Landscape painting of Greenwich Park and the Thames by Eugene Delacroix, 1825-7

The trees of Greenwich Park

There are more than 3,000 trees in Greenwich Park

From ancient chestnuts and veteran oaks to majestic planes and evergreen cedars – these trees provide beauty and shade for all, while supporting the park’s thriving wildlife.

The Royal Parks have just launched an ambitious project that will revive these precious trees whilst restoring the wider historic landscape – for us, for our wildlife, and for future generations.

This digital exhibition marks the launch of this project by celebrating the trees of Greenwich Park. Learn more about Charles II’s bold ‘Grand Plan’, discover how our trees have inspired generations of artists and explore how Greenwich Park Revealed will safeguard our glorious treescape.

  • 17th century plans for Greenwich Park by André Le Nôtre

    The Grand Plan

    In the 1660s, King Charles II (1639 – 1685) had Greenwich Park redesigned to an ambitious scheme known as ‘The Grand Plan’.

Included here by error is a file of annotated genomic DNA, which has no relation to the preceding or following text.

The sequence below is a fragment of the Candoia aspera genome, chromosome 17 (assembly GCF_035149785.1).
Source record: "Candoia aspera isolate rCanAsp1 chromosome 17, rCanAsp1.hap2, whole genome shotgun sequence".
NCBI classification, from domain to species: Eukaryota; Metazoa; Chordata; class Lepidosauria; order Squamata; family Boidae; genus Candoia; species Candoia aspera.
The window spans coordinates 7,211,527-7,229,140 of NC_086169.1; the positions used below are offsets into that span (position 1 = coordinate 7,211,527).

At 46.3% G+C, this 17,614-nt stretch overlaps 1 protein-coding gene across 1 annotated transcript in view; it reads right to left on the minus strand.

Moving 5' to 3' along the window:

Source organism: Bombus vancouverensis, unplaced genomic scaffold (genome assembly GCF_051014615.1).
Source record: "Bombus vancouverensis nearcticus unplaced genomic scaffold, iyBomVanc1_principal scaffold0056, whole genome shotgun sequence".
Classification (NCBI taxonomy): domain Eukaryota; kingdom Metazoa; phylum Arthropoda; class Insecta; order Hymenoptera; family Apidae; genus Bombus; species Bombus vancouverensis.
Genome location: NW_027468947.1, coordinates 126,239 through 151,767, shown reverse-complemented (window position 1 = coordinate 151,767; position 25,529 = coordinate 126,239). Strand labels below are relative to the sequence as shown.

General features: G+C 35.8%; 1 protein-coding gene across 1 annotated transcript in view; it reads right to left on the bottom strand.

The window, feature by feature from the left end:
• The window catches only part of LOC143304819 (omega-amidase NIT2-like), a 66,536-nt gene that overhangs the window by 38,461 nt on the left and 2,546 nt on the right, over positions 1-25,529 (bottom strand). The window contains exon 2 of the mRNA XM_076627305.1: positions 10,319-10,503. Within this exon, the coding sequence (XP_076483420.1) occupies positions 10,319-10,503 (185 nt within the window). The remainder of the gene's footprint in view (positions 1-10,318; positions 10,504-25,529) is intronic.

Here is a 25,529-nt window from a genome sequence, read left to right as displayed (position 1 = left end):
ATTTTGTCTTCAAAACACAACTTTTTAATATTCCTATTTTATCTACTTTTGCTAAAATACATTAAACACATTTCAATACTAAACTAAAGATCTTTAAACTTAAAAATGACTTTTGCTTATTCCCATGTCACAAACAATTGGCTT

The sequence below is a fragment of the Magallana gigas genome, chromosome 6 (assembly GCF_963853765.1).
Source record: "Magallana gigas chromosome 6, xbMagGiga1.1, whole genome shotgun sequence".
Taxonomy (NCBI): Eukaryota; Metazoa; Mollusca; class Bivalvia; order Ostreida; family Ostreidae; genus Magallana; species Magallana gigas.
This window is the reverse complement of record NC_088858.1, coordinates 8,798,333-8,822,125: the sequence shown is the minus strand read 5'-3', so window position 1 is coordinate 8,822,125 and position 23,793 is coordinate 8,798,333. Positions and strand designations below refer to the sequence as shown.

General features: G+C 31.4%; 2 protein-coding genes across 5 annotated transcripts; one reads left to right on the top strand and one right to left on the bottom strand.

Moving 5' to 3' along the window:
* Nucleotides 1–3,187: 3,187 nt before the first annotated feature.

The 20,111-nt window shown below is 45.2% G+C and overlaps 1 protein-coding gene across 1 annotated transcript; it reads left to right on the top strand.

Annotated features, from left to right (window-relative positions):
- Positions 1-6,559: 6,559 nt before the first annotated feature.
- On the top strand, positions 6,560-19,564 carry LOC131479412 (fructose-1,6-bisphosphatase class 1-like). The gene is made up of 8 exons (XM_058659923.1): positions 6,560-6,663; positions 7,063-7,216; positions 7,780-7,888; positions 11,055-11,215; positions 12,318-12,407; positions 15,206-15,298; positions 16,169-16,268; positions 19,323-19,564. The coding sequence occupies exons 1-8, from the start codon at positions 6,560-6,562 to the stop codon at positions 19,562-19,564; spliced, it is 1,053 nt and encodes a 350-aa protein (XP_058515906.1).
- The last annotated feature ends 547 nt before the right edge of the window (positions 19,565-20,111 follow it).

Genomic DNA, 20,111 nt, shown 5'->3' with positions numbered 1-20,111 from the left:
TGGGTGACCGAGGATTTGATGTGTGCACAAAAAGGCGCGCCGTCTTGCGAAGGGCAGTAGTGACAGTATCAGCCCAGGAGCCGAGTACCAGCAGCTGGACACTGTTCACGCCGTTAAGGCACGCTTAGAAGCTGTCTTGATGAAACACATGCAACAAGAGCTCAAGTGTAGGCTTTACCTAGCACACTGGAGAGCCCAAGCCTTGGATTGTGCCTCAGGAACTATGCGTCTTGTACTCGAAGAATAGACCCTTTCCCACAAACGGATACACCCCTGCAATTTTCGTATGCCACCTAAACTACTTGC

• Illustration from 1857 depicting people knocking chestnuts from the trees in Greenwich Park

    A famous tree

    Greenwich Park boasts thousands of trees, but Queen Elizabeth’s Oak is easily the most famous.

  • Painting of the view from One Tree Hill by John Feary, c.1779

    A changing treescape

    For centuries, artists have flocked to Greenwich Park armed with sketchbooks, palettes and canvases.

  • Painting of London from Greenwich Park by Joseph Mallord Turner, c.1809

    Inspiring trees

    Among the thousands of artists who have found inspiration in Greenwich Park are three of the most well-known figures in Western art…

  • Illustration from 1881 depicting a fallen chestnut tree

    Trees in trouble

    The trees of Greenwich Park have had a lot to contend with over the years - from weather and war to squirrels and stargazers!